Journey To A War by W.H. Auden and Christopher Isherwood (1939) // W. H. Auden 'In Time of War' (1939)

Leave Truth to the police and us; we know the Good; 

 We build the Perfect City time shall never alter;

   Our Law shall guard you always like a cirque of mountains... (p 266)   

But ideas can be true although men die,

  And we can watch a thousand faces   

Made active by one lie:

  And maps can really point to places

    Where life is evil now: 

Nanking; Dachau. (p 253)     

From W.H. Auden and Christopher Isherwood; Journey To A War (1939)   

When we awoke early next morning the train was crossing a wide valley of paddy fields. The rising sun struck its beams across the surfaces of innumerable miniature lakes; in the middle distance farmhouses seemed actually to be floating on water. Here and there a low mound rose a few feet above the level of the plain, with a weed-grown, ruinous pagoda, standing upon it, visible for miles around. Peasants with water-buffaloes were industriously ploughing their arable liquid into a thick, brown soup. From Journey To A War, p.191..  

Collectively, perhaps, we most resemble a group of characters in one of Jules Verne’s stories about lunatic English explorers...p 104

The Sino-Japanese War In July 1937 – exactly a year after the start of the Spanish Civil War – Japan attacked China. It was hardly a surprise. In 1931 the so-called ‘Mukden Incident’ had helped spark the Japanese invasion of Manchuria (the large area to the north east of China, just above Beijing). The Chinese were defeated and Japan created a new puppet state, Manchukuo (setting up the last Qing emperor as its puppet ruler) through which to rule Manchuria. Going further back, in 1894–1895 China, then still under the rule of the Qing dynasty, was defeated by Japan in what came to be called the First Sino-Japanese War. China had been forced to cede Taiwan to Japan and to recognise the independence of Korea which had, in classical times, been under Chinese domination.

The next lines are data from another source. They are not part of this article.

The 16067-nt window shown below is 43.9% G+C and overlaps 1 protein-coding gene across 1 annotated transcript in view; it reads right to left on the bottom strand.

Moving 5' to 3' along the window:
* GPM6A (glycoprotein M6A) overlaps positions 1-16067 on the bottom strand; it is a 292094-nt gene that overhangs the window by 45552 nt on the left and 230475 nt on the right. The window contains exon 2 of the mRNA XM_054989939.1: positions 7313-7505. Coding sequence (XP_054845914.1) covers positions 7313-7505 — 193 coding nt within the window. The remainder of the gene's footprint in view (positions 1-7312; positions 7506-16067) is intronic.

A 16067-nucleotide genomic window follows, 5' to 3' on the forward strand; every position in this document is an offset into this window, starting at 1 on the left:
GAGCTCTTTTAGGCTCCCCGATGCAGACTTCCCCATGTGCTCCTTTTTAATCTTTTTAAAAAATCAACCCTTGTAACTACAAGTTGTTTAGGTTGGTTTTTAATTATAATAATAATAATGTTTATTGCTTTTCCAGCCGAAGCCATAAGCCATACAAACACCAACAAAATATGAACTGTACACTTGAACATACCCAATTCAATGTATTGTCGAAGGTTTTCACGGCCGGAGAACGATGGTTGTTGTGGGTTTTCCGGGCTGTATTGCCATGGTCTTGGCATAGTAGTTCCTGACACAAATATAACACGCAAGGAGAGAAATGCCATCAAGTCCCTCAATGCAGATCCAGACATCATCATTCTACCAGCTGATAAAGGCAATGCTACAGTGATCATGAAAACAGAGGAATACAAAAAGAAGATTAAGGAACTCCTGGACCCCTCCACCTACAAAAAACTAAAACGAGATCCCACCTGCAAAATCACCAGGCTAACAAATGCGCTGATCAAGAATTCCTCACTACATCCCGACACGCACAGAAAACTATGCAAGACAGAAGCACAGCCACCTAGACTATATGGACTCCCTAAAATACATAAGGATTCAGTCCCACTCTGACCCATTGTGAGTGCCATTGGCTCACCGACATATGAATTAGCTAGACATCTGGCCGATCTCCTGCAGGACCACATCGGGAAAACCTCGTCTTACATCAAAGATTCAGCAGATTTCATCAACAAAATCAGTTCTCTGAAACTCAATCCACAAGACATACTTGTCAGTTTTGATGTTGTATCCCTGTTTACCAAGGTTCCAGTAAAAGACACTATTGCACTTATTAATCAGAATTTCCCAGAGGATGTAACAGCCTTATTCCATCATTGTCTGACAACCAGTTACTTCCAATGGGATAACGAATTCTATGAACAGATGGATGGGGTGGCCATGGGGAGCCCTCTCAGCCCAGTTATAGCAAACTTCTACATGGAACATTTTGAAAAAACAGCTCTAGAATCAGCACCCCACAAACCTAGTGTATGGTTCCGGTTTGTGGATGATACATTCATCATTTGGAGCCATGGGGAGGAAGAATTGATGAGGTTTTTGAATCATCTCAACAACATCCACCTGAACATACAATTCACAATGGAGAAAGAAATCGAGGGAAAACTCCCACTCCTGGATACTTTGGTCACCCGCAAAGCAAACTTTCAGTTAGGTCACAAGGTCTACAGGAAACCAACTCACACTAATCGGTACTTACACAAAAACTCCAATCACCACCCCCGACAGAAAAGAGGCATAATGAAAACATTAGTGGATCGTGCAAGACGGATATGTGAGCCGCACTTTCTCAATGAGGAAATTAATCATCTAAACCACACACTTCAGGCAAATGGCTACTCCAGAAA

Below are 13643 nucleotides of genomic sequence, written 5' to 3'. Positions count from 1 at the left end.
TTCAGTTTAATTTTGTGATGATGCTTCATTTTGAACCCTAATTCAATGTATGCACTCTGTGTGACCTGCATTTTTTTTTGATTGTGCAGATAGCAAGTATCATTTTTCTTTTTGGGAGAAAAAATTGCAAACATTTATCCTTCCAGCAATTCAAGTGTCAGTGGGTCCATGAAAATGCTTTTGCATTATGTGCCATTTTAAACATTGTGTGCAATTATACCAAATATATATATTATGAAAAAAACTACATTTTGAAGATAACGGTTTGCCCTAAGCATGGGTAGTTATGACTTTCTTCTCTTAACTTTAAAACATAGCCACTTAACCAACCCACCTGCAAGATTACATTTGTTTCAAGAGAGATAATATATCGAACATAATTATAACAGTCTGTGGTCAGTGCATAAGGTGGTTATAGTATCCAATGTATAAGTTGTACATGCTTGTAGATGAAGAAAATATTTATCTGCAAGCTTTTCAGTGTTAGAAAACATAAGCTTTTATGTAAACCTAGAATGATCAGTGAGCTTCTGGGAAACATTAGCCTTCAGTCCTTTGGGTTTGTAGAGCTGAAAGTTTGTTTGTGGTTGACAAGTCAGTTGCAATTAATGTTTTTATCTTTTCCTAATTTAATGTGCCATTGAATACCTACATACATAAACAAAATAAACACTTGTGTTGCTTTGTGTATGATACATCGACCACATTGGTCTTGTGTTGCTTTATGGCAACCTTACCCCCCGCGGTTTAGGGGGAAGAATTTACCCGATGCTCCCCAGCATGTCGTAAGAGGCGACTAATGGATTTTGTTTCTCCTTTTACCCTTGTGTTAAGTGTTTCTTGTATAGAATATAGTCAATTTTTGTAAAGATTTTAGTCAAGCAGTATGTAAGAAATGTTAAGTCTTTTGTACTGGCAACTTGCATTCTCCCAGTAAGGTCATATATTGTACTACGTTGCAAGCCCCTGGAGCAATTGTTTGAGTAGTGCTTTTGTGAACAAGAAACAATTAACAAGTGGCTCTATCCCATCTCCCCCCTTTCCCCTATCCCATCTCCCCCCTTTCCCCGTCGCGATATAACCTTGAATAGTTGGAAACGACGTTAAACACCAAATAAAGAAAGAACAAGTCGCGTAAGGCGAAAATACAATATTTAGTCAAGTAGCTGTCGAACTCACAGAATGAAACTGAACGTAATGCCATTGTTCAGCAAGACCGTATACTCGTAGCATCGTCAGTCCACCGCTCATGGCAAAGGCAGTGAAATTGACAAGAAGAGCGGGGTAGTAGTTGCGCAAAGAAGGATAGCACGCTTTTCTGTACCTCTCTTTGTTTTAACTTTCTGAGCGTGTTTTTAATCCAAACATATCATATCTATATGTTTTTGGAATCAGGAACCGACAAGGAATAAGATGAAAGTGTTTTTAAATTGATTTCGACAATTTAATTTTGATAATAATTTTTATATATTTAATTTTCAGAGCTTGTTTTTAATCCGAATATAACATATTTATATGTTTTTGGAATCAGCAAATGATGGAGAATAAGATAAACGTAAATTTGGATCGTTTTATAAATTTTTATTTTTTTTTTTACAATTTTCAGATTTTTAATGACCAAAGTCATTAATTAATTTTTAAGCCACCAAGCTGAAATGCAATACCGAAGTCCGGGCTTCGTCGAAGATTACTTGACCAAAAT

In other words, for 40 years the rising power of militaristic, modernising Japan had been slowly nibbling away at rotten China, seizing Taiwan, Korea and Manchuria. Now the military junta in Tokyo decided the time was right to take another bite, engineered an ‘incident’ at the Marco Polo bridge on the trade route to Beijing, and used this as a pretext to attack Beijing in the north and Shanghai in the south…

W. H. Auden from In Time of War (1939)

Yes, we are going to suffer, now; the sky
Throbs like a feverish forehead; pain is real;
The groping searchlights suddenly reveal
The little natures that will make us cry,

Who never quite believed they could exist,
Not where we were. They take us by surprise
Like ugly long-forgotten memories,
And like a conscience all the guns resist.

Behind each sociable home-loving eye
The private massacres are taking place;
All Women, Jews, the Rich, the Human Race.

The mountains cannot judge us when we lie:
We dwell upon the earth; the earth obeys
The intelligent and evil till they die.

Engines bear them through the sky: they’re free
And isolated like the very rich;
Remote like savants, they can only see
The breathing city as a target which

Requires their skill; will never see how flying
Is the creation of ideas they hate,
Nor how their own machines are always trying
To push through into life. They chose a fate

The islands where they live did not compel.
Though earth may teach our proper discipline,
At any time it will be possible

To turn away from freedom and become
Bound like the heiress in her mother’s womb,
And helpless as the poor have always been.

Description: XVI
Here war is simple like a monument:
A telephone is speaking to a man;
Flags on a map assert that troops were sent;
A boy brings milk in bowls. There is a plan

For living men in terror of their lives,
Who thirst at nine who were to thirst at noon,
And can be lost and are, and miss their wives,
And, unlike an idea, can die too soon.

But ideas can be true although men die,
And we can watch a thousand faces
Made active by one lie:

And maps can really point to places
Where life is evil now:
Nanking; Dachau. (p 253)

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